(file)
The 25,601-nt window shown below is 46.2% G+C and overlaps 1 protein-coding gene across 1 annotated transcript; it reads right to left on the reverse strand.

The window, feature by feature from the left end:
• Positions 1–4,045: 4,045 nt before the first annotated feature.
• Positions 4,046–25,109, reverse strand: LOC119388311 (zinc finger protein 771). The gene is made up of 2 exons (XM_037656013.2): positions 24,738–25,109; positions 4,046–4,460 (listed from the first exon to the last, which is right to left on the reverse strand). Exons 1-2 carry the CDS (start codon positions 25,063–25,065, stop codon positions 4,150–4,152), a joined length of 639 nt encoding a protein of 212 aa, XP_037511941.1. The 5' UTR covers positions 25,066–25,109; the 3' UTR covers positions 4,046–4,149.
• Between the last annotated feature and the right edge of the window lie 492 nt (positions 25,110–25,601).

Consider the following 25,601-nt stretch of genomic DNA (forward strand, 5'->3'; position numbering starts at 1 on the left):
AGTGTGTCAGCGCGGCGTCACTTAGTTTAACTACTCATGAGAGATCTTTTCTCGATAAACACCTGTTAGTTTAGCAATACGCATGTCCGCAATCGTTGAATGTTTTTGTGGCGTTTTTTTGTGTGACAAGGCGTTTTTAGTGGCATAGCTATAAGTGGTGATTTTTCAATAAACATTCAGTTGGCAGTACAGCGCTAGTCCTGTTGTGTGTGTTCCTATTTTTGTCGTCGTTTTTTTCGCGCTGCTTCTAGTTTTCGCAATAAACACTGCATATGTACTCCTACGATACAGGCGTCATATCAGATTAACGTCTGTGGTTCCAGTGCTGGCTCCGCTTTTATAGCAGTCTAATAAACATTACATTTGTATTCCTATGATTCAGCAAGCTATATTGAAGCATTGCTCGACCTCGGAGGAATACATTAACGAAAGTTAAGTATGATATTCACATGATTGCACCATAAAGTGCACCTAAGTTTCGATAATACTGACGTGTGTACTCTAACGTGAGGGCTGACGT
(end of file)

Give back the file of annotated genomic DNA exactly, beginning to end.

The 25,601-nt window shown below is 46.2% G+C and overlaps 1 protein-coding gene across 1 annotated transcript; it reads right to left on the reverse strand.

The window, feature by feature from the left end:
• Positions 1–4,045: 4,045 nt before the first annotated feature.
• Positions 4,046–25,109, reverse strand: LOC119388311 (zinc finger protein 771). The gene is made up of 2 exons (XM_037656013.2): positions 24,738–25,109; positions 4,046–4,460 (listed from the first exon to the last, which is right to left on the reverse strand). Exons 1-2 carry the CDS (start codon positions 25,063–25,065, stop codon positions 4,150–4,152), a joined length of 639 nt encoding a protein of 212 aa, XP_037511941.1. The 5' UTR covers positions 25,066–25,109; the 3' UTR covers positions 4,046–4,149.
• Between the last annotated feature and the right edge of the window lie 492 nt (positions 25,110–25,601).

Consider the following 25,601-nt stretch of genomic DNA (forward strand, 5'->3'; position numbering starts at 1 on the left):
AGTGTGTCAGCGCGGCGTCACTTAGTTTAACTACTCATGAGAGATCTTTTCTCGATAAACACCTGTTAGTTTAGCAATACGCATGTCCGCAATCGTTGAATGTTTTTGTGGCGTTTTTTTGTGTGACAAGGCGTTTTTAGTGGCATAGCTATAAGTGGTGATTTTTCAATAAACATTCAGTTGGCAGTACAGCGCTAGTCCTGTTGTGTGTGTTCCTATTTTTGTCGTCGTTTTTTTCGCGCTGCTTCTAGTTTTCGCAATAAACACTGCATATGTACTCCTACGATACAGGCGTCATATCAGATTAACGTCTGTGGTTCCAGTGCTGGCTCCGCTTTTATAGCAGTCTAATAAACATTACATTTGTATTCCTATGATTCAGCAAGCTATATTGAAGCATTGCTCGACCTCGGAGGAATACATTAACGAAAGTTAAGTATGATATTCACATGATTGCACCATAAAGTGCACCTAAGTTTCGATAATACTGACGTGTGTACTCTAACGTGAGGGCTGACGT